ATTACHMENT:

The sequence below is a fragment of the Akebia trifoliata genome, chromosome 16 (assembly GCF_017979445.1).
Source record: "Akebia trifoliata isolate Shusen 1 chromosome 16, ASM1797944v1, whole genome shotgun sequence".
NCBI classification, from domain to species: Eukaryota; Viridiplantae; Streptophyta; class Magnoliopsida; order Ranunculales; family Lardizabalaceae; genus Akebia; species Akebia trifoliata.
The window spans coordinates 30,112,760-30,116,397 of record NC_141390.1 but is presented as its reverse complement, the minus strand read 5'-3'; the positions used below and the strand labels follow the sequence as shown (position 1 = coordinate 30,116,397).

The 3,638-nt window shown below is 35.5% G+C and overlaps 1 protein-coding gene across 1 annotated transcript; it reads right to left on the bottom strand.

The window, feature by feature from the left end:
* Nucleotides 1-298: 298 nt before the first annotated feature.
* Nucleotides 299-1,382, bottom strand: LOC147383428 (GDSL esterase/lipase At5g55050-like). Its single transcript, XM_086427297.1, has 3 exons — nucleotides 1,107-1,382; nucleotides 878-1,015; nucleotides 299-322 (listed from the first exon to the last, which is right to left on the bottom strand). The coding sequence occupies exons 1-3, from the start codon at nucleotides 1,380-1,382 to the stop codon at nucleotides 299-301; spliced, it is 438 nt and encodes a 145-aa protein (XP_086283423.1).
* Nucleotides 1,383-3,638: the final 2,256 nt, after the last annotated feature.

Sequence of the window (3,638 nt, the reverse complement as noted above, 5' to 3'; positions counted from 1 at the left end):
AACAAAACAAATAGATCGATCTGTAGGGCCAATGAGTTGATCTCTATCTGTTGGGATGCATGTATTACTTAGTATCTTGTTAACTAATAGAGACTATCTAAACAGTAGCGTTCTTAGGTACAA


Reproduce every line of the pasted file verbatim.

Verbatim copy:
The sequence below is a fragment of the Akebia trifoliata genome, chromosome 16 (assembly GCF_017979445.1).
Source record: "Akebia trifoliata isolate Shusen 1 chromosome 16, ASM1797944v1, whole genome shotgun sequence".
NCBI classification, from domain to species: Eukaryota; Viridiplantae; Streptophyta; class Magnoliopsida; order Ranunculales; family Lardizabalaceae; genus Akebia; species Akebia trifoliata.
The window spans coordinates 30,112,760-30,116,397 of record NC_141390.1 but is presented as its reverse complement, the minus strand read 5'-3'; the positions used below and the strand labels follow the sequence as shown (position 1 = coordinate 30,116,397).

The 3,638-nt window shown below is 35.5% G+C and overlaps 1 protein-coding gene across 1 annotated transcript; it reads right to left on the bottom strand.

The window, feature by feature from the left end:
* Nucleotides 1-298: 298 nt before the first annotated feature.
* Nucleotides 299-1,382, bottom strand: LOC147383428 (GDSL esterase/lipase At5g55050-like). Its single transcript, XM_086427297.1, has 3 exons — nucleotides 1,107-1,382; nucleotides 878-1,015; nucleotides 299-322 (listed from the first exon to the last, which is right to left on the bottom strand). The coding sequence occupies exons 1-3, from the start codon at nucleotides 1,380-1,382 to the stop codon at nucleotides 299-301; spliced, it is 438 nt and encodes a 145-aa protein (XP_086283423.1).
* Nucleotides 1,383-3,638: the final 2,256 nt, after the last annotated feature.

Sequence of the window (3,638 nt, the reverse complement as noted above, 5' to 3'; positions counted from 1 at the left end):
AACAAAACAAATAGATCGATCTGTAGGGCCAATGAGTTGATCTCTATCTGTTGGGATGCATGTATTACTTAGTATCTTGTTAACTAATAGAGACTATCTAAACAGTAGCGTTCTTAGGTACAA